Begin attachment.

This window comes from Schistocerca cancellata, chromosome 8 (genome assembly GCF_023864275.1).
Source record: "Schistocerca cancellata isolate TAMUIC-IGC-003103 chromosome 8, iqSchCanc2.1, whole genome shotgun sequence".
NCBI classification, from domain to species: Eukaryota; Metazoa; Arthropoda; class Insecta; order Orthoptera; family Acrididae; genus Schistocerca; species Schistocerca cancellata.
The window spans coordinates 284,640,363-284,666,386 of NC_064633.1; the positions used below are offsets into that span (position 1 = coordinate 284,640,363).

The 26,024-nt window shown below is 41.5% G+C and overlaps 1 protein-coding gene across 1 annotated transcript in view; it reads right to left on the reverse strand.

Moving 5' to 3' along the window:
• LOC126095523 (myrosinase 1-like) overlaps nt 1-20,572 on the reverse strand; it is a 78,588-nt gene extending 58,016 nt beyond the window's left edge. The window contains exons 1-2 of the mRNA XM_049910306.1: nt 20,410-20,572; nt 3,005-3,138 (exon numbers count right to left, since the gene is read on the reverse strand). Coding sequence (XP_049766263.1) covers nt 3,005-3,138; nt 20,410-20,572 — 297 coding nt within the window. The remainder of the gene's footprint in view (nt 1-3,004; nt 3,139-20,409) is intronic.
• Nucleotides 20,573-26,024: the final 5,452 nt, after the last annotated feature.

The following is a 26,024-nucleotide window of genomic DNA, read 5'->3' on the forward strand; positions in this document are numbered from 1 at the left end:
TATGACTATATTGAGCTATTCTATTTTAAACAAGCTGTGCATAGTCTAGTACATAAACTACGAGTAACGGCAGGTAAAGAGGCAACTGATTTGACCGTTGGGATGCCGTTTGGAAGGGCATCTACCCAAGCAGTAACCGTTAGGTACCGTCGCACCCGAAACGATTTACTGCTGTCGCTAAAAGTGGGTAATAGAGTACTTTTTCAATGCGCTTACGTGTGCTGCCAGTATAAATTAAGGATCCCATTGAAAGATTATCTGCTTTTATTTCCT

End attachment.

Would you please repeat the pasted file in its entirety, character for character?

This window comes from Schistocerca cancellata, chromosome 8 (genome assembly GCF_023864275.1).
Source record: "Schistocerca cancellata isolate TAMUIC-IGC-003103 chromosome 8, iqSchCanc2.1, whole genome shotgun sequence".
NCBI classification, from domain to species: Eukaryota; Metazoa; Arthropoda; class Insecta; order Orthoptera; family Acrididae; genus Schistocerca; species Schistocerca cancellata.
The window spans coordinates 284,640,363-284,666,386 of NC_064633.1; the positions used below are offsets into that span (position 1 = coordinate 284,640,363).

The 26,024-nt window shown below is 41.5% G+C and overlaps 1 protein-coding gene across 1 annotated transcript in view; it reads right to left on the reverse strand.

Moving 5' to 3' along the window:
• LOC126095523 (myrosinase 1-like) overlaps nt 1-20,572 on the reverse strand; it is a 78,588-nt gene extending 58,016 nt beyond the window's left edge. The window contains exons 1-2 of the mRNA XM_049910306.1: nt 20,410-20,572; nt 3,005-3,138 (exon numbers count right to left, since the gene is read on the reverse strand). Coding sequence (XP_049766263.1) covers nt 3,005-3,138; nt 20,410-20,572 — 297 coding nt within the window. The remainder of the gene's footprint in view (nt 1-3,004; nt 3,139-20,409) is intronic.
• Nucleotides 20,573-26,024: the final 5,452 nt, after the last annotated feature.

The following is a 26,024-nucleotide window of genomic DNA, read 5'->3' on the forward strand; positions in this document are numbered from 1 at the left end:
TATGACTATATTGAGCTATTCTATTTTAAACAAGCTGTGCATAGTCTAGTACATAAACTACGAGTAACGGCAGGTAAAGAGGCAACTGATTTGACCGTTGGGATGCCGTTTGGAAGGGCATCTACCCAAGCAGTAACCGTTAGGTACCGTCGCACCCGAAACGATTTACTGCTGTCGCTAAAAGTGGGTAATAGAGTACTTTTTCAATGCGCTTACGTGTGCTGCCAGTATAAATTAAGGATCCCATTGAAAGATTATCTGCTTTTATTTCCT